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The Centers for Disease Control Coordinate With the Global Polio Eradication Initiative to Destroy OPV2

  • Data Source:Ministry of Health and Welfare
  • Created:2016-04-19
  • Last Updated:2017-01-10

In coordination with the World Health Organization’s (WHO) announcement that that type-2 poliovirus has been eradicated globally, the Centers for Disease Control (CDC) have coordinated in synchronization with global regulations to destroy completely the remaining OPV2. In the future, poliovirus monitoring and early warning will be conducted through acute flaccid paralysis surveillance systems and environmental polio monitoring operations. 
The CDC indicates that since Taiwan isolated its last case of wild type-2 poliovirus in 1979, no traces of poliovirus have been found. The last case of polio caused by wild type-2 poliovirus in the world was found in India in 1999. Currently, wild type-1 poliovirus remains prevalent only in Afghanistan and Pakistan. In September 2015, the WHO announced the eradication of type-2 poliovirus from the world and planned to adjust the trivalent oral Sabin vaccine into a bivalent vaccine (OPV1 and OPV3) in April of this year to prevent mutations in the oral vaccine that could lead to polio caused by vaccine-derived strains.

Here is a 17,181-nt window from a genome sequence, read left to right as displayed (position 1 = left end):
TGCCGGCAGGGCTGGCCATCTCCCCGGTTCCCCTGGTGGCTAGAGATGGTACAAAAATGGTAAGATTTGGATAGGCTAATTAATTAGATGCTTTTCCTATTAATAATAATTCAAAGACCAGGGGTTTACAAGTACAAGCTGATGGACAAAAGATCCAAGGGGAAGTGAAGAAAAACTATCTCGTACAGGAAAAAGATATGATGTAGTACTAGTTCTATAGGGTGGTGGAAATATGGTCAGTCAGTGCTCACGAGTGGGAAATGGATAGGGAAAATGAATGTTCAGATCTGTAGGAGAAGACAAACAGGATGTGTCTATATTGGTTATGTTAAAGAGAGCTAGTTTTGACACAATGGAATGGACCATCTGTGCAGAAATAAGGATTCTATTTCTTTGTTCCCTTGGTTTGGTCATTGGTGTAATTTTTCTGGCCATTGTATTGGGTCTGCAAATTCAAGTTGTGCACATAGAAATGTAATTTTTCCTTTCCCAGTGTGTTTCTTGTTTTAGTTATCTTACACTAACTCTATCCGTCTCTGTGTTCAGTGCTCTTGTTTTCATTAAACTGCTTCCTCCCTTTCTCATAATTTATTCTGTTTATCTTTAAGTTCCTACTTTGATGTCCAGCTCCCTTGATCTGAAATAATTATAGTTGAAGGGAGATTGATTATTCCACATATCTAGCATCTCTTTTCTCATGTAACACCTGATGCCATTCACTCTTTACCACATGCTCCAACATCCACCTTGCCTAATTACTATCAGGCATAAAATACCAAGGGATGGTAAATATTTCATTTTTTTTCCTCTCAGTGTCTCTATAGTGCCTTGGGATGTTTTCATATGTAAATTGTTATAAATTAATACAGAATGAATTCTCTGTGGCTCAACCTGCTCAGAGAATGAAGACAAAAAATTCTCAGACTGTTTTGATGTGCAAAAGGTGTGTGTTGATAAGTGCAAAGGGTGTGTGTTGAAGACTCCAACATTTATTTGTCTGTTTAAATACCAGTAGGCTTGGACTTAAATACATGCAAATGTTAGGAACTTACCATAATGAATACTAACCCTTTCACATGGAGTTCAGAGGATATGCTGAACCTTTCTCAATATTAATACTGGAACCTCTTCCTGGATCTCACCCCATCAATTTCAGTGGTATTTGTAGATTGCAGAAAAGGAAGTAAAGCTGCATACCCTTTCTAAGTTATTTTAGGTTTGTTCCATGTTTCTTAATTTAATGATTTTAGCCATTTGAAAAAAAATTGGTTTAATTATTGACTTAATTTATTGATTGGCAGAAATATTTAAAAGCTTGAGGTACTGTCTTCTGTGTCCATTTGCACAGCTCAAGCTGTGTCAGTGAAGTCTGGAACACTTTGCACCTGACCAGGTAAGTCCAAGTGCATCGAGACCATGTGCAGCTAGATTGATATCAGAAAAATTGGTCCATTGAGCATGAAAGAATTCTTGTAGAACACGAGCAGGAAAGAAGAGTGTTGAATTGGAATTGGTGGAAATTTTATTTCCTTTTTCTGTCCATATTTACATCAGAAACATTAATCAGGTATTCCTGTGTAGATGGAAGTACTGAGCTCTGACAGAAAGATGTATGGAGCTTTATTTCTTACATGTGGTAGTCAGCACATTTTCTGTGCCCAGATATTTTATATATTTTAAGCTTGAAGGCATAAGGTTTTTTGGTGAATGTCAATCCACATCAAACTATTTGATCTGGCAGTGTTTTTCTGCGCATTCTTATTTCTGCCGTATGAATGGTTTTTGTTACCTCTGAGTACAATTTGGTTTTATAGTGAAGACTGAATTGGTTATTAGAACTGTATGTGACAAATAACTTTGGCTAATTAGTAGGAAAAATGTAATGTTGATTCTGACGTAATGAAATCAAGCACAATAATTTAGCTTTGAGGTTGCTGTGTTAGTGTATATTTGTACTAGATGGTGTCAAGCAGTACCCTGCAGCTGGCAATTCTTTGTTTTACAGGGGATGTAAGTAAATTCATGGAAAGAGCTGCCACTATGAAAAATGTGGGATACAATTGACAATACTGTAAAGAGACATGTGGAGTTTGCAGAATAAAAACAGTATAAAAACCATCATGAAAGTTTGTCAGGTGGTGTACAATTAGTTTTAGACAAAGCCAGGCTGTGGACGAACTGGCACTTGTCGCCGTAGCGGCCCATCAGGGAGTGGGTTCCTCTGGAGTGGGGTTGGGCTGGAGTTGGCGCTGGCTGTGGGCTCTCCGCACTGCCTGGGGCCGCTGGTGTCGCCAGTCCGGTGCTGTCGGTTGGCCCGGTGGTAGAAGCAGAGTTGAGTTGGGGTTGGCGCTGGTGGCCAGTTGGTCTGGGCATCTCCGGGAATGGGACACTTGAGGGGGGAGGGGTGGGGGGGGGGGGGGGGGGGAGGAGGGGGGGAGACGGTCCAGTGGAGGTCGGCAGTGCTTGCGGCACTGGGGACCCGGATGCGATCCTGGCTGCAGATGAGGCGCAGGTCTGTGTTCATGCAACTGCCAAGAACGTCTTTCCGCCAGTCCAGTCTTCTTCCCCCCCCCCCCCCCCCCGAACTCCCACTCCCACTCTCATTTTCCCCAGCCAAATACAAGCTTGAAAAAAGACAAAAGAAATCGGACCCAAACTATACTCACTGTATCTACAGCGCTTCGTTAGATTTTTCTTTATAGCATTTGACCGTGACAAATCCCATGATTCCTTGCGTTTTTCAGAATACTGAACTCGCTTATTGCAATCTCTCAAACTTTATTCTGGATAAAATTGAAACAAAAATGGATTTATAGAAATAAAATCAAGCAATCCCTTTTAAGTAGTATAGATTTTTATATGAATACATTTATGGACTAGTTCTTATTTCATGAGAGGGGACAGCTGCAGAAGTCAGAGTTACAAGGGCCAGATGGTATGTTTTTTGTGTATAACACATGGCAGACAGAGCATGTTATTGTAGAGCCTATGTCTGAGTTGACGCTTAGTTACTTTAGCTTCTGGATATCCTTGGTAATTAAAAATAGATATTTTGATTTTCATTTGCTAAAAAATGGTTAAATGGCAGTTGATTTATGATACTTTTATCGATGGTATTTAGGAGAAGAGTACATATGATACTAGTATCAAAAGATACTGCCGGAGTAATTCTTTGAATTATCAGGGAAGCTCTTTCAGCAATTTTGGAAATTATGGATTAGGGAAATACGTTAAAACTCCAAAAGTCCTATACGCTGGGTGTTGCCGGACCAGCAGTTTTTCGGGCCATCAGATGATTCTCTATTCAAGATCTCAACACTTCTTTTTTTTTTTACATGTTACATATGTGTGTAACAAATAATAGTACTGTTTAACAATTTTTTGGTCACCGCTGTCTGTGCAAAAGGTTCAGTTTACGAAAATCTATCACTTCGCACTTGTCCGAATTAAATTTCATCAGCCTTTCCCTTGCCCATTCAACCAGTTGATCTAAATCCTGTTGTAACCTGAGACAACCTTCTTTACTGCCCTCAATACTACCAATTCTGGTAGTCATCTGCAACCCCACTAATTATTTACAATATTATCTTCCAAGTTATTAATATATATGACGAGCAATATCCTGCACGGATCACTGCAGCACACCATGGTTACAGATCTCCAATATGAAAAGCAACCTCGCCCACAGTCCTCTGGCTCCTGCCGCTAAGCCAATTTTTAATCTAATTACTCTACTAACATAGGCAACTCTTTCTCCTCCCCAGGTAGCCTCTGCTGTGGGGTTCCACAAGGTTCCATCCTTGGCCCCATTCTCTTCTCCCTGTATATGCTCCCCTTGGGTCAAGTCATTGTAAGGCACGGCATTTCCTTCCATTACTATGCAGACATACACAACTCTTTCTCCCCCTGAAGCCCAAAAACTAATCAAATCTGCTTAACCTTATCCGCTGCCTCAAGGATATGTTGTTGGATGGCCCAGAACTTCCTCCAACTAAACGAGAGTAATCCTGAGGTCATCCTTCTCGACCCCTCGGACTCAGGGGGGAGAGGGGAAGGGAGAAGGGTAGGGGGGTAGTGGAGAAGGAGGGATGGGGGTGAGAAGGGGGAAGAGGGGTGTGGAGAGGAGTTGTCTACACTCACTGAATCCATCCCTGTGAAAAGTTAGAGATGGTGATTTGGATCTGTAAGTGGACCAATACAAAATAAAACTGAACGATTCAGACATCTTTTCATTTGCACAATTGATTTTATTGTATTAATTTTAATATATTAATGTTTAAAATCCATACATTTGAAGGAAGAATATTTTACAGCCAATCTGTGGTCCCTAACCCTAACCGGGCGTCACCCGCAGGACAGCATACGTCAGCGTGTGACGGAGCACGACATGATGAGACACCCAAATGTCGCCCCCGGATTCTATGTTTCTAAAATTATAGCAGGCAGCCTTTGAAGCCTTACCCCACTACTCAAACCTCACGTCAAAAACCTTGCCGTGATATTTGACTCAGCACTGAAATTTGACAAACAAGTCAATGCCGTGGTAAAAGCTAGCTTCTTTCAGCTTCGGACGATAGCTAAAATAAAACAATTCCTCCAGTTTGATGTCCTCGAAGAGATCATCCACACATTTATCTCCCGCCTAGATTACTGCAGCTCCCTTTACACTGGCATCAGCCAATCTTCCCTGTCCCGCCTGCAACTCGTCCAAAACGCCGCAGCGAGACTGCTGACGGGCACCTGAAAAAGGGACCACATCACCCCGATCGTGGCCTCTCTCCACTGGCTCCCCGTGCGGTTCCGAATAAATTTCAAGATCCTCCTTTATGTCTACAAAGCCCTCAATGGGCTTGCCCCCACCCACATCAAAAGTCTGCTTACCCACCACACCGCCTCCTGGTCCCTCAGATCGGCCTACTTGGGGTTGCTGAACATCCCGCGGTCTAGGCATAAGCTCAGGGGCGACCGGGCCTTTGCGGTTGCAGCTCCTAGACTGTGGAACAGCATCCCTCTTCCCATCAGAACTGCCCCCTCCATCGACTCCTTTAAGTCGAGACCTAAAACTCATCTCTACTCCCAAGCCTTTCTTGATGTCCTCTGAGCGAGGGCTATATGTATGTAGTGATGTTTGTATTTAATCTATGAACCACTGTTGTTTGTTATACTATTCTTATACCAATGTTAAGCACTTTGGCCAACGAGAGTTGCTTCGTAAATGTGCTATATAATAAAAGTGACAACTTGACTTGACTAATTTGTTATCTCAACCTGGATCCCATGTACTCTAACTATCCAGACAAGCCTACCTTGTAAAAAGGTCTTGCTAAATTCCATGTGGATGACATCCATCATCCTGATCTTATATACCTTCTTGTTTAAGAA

A major polio epidemic occurred in Taiwan in 1982. Through the active promotion of inoculations with the oral Sabin vaccine by health units, since the following year, Taiwan has not further isolated wild poliovirus strains. Following more than 10 years of effort, in 2000, documents proving that polio has been eradicated in Taiwan were reported to the WHO. In coordination with the Global Polio Eradication Initiative and to reduce polio cases caused by live attenuated vaccines, beginning in September 2011, Taiwan switched comprehensively to the inactivated polio vaccine (IPV), preventing vaccine-derived strains generated through the use of the live attenuated vaccine from appearing. Currently, Taiwan retains only type-1 and type-3 polio Sabin vaccine strains used for laboratory quality control. After the global eradication targets are met, all of the polio vaccine strains will be destroyed. 
Polio is caused by the poliovirus, which spreads through the fecal-oral route. The virus can be detected in the throat secretions of the infected 36 hours after exposure. After 72 hours, the virus may be emitted through the excretion of fecal waste. For as long as 3 to 6 weeks, infectivity is extremely strong. More than 95% of the infected have no obvious symptoms or no symptoms at all. Fewer than 1% of the infected exhibit paralysis, but this can be prevented effectively through vaccines.